Fisher Challenge: Figuring Out What’s Fair - Higher Education
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Fisher Challenge: Figuring Out What’s Fair

by Autumn A. Arnett

081915_FisherAs the Supreme Court again prepares to consider arguments in the case of Fisher v. University of Texas, the question of the necessity for and legality of affirmative action again is rising to the forefront of people’s minds.

To many, the answer to whether a­ffirmative action is still necessary is simple: yes.

“Colleges and universities are consistently saying that they need to be able to use” some form of affirmative action in admissions and hiring, says Catherine E. Lhamon, assistant secretary for civil rights at the U.S. Department of Education.

“Given U.S. history, there is definitely still a need for affirmative action … particularly for higher education admission decisions,” says Dr. Donald Mitchell, an assistant professor of higher education at Grand Valley State University.

“Perhaps now more than ever, a­ffirmative action is needed, given changing demographics and the complex and ever-evolving societal issues we are faced with. And since we are discussing African-American students, race did, and still matters, and I can’t imagine a time when race wouldn’t matter in my lifetime,” adds Mitchell. “I hope the SCOTUS agrees after reviewing the Fisher case in the fall.”

Dr. Juan Gilbert, the Andrew Banks Family Preeminence Endowed Professor and chair of the Department of Computer and Information Science and Engineering at the University of Florida, says that, at its core, affirmative action was about one group of people who were being discriminated against and leveling the playing field for those individuals.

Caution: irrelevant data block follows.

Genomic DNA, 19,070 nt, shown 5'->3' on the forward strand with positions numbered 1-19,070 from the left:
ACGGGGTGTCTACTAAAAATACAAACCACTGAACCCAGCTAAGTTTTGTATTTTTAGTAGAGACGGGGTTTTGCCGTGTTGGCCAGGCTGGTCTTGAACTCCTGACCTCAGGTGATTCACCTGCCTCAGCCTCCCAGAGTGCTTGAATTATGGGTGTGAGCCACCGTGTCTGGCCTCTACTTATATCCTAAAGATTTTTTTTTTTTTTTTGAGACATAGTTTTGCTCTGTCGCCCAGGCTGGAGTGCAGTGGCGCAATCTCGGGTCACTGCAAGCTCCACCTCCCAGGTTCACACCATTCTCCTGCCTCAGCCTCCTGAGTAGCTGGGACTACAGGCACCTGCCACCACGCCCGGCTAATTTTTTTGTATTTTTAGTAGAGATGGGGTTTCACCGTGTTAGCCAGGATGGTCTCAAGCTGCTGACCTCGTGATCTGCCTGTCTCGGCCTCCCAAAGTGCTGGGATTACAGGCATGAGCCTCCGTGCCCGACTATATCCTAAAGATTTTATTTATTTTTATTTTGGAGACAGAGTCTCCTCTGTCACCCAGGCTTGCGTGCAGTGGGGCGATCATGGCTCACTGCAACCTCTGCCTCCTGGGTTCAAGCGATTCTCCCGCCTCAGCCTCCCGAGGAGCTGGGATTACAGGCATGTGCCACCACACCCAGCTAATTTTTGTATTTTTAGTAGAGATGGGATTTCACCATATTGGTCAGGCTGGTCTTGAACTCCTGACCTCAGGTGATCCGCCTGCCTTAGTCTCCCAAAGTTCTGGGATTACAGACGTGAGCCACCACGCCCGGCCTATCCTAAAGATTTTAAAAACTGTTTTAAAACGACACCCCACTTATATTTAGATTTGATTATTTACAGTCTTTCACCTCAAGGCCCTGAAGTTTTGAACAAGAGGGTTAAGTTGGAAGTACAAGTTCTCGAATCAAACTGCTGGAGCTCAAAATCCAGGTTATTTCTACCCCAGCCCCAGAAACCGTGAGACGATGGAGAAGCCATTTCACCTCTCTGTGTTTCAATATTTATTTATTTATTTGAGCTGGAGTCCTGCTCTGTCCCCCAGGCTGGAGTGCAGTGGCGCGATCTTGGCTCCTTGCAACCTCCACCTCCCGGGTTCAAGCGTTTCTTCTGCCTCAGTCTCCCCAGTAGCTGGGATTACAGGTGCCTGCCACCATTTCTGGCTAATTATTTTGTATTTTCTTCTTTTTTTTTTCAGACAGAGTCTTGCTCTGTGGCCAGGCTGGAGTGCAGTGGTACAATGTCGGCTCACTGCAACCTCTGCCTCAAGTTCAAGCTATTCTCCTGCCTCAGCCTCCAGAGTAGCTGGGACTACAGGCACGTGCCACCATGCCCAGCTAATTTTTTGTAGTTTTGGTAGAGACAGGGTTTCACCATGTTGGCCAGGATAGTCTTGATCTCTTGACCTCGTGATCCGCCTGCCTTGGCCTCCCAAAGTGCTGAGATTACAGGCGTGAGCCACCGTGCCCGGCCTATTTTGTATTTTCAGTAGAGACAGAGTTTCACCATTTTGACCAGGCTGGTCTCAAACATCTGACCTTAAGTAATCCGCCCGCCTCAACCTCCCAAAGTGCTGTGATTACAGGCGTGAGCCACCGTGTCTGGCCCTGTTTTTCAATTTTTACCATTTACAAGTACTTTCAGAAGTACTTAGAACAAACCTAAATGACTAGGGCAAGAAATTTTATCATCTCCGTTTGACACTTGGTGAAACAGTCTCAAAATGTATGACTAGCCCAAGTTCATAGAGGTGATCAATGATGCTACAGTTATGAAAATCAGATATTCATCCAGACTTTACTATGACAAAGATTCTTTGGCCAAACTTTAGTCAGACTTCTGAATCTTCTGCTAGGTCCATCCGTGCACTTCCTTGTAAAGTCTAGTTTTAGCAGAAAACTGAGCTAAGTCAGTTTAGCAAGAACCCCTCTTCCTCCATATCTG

“If you think about why affirmative action was instituted in the first place, it was really a Black and White issue, literally,” says Gilbert, whose efforts to recruit underrepresented minorities into computing sciences have earned him national attention. “The discrimination that was experienced then has morphed and it’s not the same.”

“Since a­ffirmative action was first introduced, institutions and academic disciplines have seen increases in African-American participation across the spectrum, albeit slowly,” says Mitchell. “I think all institutions need particular services for African-American students, and when that doesn’t happen, we see negative consequences.”

Broadening traditional ideas

But Lhamon, who points out that Brown v. Board of Education of Topeka, Kansas postdated similar cases in California and in other places across the country for the rights of Mexican Americans and Native Americans, says it is important to broaden our traditional ideas of a­ffirmative action to include other groups as well.

“We have a history that is pretty unattractive in the ways that we’ve tried to keep people from opportunities, and that’s far from limited to Black students,” she says. “We have an ugly history of discrimination that extends to many groups. The instances of ways to discriminate are legion, and I am a firm believer in the maxim that the price for liberty is vigilance.”

Mitchell says that he believes that said vigilance extends beyond the parameters of traditional a­ffirmative action.

“A­ffirmative action as a legal practice is not enough,” Mitchell says. “I consider it a baseline; I consider it the floor. Institutions must go beyond the legality of race-conscious admission practices and … also invest in diversity, inclusion and equity initiatives, policies and practices to really change higher education as we know it and to ensure we are educating and graduating a diverse and well-prepared citizenry.”